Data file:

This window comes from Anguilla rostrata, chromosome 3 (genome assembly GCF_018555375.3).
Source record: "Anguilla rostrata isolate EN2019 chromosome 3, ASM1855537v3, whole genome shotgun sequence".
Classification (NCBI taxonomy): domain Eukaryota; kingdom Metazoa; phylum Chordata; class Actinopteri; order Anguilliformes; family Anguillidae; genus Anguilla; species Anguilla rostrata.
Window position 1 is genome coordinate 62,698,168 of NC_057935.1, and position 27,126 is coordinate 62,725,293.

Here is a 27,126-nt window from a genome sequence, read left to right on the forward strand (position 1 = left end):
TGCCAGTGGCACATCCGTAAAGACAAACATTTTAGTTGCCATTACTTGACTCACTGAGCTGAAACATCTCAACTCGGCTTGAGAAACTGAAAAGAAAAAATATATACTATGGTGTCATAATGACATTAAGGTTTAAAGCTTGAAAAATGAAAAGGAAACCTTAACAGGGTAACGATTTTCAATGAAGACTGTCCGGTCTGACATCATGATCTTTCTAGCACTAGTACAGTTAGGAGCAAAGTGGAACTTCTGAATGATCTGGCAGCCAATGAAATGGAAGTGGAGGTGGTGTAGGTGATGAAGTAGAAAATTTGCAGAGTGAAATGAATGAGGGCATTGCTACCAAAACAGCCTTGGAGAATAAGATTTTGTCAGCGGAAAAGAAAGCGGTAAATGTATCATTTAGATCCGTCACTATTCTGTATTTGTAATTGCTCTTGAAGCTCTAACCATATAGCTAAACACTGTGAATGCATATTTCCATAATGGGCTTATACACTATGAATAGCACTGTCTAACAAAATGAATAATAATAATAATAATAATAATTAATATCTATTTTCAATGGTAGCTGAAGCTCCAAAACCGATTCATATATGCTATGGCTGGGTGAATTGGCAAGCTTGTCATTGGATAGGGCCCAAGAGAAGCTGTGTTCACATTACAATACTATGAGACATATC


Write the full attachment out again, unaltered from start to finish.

This window comes from Anguilla rostrata, chromosome 3 (genome assembly GCF_018555375.3).
Source record: "Anguilla rostrata isolate EN2019 chromosome 3, ASM1855537v3, whole genome shotgun sequence".
Classification (NCBI taxonomy): domain Eukaryota; kingdom Metazoa; phylum Chordata; class Actinopteri; order Anguilliformes; family Anguillidae; genus Anguilla; species Anguilla rostrata.
Window position 1 is genome coordinate 62,698,168 of NC_057935.1, and position 27,126 is coordinate 62,725,293.

Here is a 27,126-nt window from a genome sequence, read left to right on the forward strand (position 1 = left end):
TGCCAGTGGCACATCCGTAAAGACAAACATTTTAGTTGCCATTACTTGACTCACTGAGCTGAAACATCTCAACTCGGCTTGAGAAACTGAAAAGAAAAAATATATACTATGGTGTCATAATGACATTAAGGTTTAAAGCTTGAAAAATGAAAAGGAAACCTTAACAGGGTAACGATTTTCAATGAAGACTGTCCGGTCTGACATCATGATCTTTCTAGCACTAGTACAGTTAGGAGCAAAGTGGAACTTCTGAATGATCTGGCAGCCAATGAAATGGAAGTGGAGGTGGTGTAGGTGATGAAGTAGAAAATTTGCAGAGTGAAATGAATGAGGGCATTGCTACCAAAACAGCCTTGGAGAATAAGATTTTGTCAGCGGAAAAGAAAGCGGTAAATGTATCATTTAGATCCGTCACTATTCTGTATTTGTAATTGCTCTTGAAGCTCTAACCATATAGCTAAACACTGTGAATGCATATTTCCATAATGGGCTTATACACTATGAATAGCACTGTCTAACAAAATGAATAATAATAATAATAATAATAATTAATATCTATTTTCAATGGTAGCTGAAGCTCCAAAACCGATTCATATATGCTATGGCTGGGTGAATTGGCAAGCTTGTCATTGGATAGGGCCCAAGAGAAGCTGTGTTCACATTACAATACTATGAGACATATC